Panchero’s Mexican Grill is a client of Planet Propaganda, who partnered with Chris Hynes Photography to create images for their upcoming Queso campaign. Their concept would require two specialty shots, so we were called in to assist with the video portion of the production. The first shot would be simple enough: a big ol’ bowl of queso being slowly stirred, captured at a high frame rate for slow-mo. No problem! The second would prove to be a bit trickier: a close up, top-down view of a burrito that smoothly transitions to a wide and off-centered profile. This shot would require both tight follow focus work along with a skilled jib maneuver.
NACHO AVERAGE VIDEO SHOOT
To get this specialty scene for the burrito, the clients suggested a steadicam but we thought a jib or crane would do a better job for the precision the shot required. This would also make it possible to perform multiple takes with ease until we nailed the perfect one. To get this one-take shot, Natalie manually pulled focus as she brought the jib down and back. It took several takes, but Natalie captured this seamless shot. We used our Sony FS7 with a 50mm Canon lens to get the desired shallow focus, shooting at an aperture of F4, Shutter 1/180, 60fps in 4k, in hopes to give the editor a great deal of room to scale the shot accordingly to leave room for type lock ups and frame space for additional shot stabilization cropping.
I was on set in the role of camera assistant and to log shot notes. I created a makeshift edit station so we could test footage and review as we worked. Since we were shooting S-Log3 RAW 4K, I uploaded the footage to Premiere, processed and colorized the clips, then rendered it out so the client could review it all on the fly.
Bowdie was there to gaff and grip. The clients wanted the burrito to be lit perfectly and evenly. As you can see from the photos, this was extra tricky because the backdrop was a sort of foil-like surface, which bounced the light back. This caused all kinds of shadows and reflections. Set up was tough, but once we hammered out all the details the shoot went smooth.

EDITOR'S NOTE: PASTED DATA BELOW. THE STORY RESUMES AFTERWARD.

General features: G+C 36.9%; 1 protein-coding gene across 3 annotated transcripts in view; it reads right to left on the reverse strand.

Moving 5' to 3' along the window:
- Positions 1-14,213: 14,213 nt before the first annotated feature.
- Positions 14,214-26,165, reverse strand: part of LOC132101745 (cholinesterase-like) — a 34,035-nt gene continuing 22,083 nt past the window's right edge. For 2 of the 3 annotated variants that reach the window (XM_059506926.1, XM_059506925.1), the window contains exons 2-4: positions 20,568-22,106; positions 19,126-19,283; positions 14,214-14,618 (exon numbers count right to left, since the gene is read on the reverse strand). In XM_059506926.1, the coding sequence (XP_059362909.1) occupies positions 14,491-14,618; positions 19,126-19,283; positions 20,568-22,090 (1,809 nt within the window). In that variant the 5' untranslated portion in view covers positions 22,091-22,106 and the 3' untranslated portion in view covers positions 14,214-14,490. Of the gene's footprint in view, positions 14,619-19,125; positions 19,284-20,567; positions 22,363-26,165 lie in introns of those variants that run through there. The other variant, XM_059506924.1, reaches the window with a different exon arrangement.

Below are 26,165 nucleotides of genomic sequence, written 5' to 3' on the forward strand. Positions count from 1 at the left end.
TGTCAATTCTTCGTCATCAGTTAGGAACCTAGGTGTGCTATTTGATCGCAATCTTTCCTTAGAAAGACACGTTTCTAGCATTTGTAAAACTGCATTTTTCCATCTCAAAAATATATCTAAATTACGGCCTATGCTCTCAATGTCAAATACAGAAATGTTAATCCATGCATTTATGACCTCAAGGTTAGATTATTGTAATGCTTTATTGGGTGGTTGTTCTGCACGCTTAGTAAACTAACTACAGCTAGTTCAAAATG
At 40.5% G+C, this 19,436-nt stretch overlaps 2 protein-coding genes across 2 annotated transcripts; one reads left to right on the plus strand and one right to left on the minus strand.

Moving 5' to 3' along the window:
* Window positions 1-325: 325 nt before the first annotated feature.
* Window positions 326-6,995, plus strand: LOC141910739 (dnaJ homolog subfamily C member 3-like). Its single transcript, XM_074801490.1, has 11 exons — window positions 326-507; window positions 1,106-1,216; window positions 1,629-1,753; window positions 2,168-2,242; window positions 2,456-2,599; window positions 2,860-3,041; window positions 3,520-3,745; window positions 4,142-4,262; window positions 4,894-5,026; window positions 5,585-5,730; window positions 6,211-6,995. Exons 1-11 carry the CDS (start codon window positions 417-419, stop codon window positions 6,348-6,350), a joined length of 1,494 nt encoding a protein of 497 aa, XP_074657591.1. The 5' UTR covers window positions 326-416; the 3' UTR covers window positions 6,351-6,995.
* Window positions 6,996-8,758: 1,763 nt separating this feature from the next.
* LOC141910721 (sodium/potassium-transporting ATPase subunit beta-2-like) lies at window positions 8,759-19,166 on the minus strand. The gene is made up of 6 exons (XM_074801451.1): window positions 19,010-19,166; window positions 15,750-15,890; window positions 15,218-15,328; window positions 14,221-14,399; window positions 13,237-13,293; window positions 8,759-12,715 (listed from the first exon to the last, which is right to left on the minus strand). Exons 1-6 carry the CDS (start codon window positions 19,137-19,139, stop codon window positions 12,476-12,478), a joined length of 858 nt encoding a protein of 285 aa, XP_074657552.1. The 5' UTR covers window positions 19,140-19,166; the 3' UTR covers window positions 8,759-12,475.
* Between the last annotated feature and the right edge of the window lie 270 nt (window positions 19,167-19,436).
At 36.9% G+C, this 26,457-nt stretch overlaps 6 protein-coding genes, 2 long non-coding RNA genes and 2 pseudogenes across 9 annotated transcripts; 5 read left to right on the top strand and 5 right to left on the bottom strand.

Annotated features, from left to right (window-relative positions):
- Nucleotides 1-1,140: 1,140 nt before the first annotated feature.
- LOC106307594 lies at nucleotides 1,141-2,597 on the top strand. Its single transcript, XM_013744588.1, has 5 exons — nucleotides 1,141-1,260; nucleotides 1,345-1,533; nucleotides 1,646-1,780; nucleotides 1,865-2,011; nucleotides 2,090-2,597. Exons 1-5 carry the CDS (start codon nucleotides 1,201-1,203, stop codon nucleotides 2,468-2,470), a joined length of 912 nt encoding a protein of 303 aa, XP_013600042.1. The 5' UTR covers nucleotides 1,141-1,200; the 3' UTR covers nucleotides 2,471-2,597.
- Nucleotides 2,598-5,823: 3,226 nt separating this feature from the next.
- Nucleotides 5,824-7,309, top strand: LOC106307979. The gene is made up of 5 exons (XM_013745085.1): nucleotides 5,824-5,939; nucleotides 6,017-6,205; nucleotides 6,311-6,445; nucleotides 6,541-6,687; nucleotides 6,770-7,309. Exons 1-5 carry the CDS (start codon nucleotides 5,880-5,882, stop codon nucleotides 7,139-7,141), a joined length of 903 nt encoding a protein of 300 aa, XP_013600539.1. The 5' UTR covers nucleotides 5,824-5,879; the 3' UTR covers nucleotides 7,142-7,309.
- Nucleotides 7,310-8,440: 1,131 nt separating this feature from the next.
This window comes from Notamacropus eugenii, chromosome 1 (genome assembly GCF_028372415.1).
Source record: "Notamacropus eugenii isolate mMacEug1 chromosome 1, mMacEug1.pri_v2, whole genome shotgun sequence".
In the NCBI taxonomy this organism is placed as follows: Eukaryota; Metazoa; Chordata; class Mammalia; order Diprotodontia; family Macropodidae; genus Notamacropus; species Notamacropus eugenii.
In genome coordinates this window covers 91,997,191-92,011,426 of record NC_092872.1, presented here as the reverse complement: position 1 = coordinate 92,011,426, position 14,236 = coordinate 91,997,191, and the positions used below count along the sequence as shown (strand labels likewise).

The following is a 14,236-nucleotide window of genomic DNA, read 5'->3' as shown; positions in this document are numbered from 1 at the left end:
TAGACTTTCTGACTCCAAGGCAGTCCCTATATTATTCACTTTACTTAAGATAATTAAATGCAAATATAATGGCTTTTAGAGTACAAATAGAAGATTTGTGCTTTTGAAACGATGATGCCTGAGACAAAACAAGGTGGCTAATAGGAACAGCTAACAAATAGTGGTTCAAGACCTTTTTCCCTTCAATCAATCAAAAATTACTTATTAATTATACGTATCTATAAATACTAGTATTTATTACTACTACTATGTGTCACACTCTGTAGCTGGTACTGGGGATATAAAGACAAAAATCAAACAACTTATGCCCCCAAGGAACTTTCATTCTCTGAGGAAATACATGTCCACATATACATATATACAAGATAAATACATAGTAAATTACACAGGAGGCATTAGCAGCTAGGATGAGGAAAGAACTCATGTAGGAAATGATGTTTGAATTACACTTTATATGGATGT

But even with all these elements, the real challenge was getting the talent camera-ready. I had no idea the amount of time and energy that went into dressing up the star of the show…. A deceptively mouth-watering burrito. There were people fussing with pins, magnets, glue, toothpicks, weights, even a blow-torch. All these things contributed to the immaculate burrito you see in the final product.
The next shot was an overhead of a vat full of queso dip swirling in motion. Achieving this required mounting the camera directly overhead using a professional studio camera stand typically used for product photography. We had to shoot at an extremely high frame rate (180 fps) to capture super slow-mo. It was a little nerve-wracking seeing our precious Sony FS7 dangling over a giant bowl of liquid cheese but luckily there were no casualties. To get the shot, we Macgyvered a stirring device. There was a metal tube in the bowl of queso that someone moved around with a magnet from underneath the giant bowl. It was all very tricky but we got the shot and it looks delicious. Ironically, pizza was served at lunch.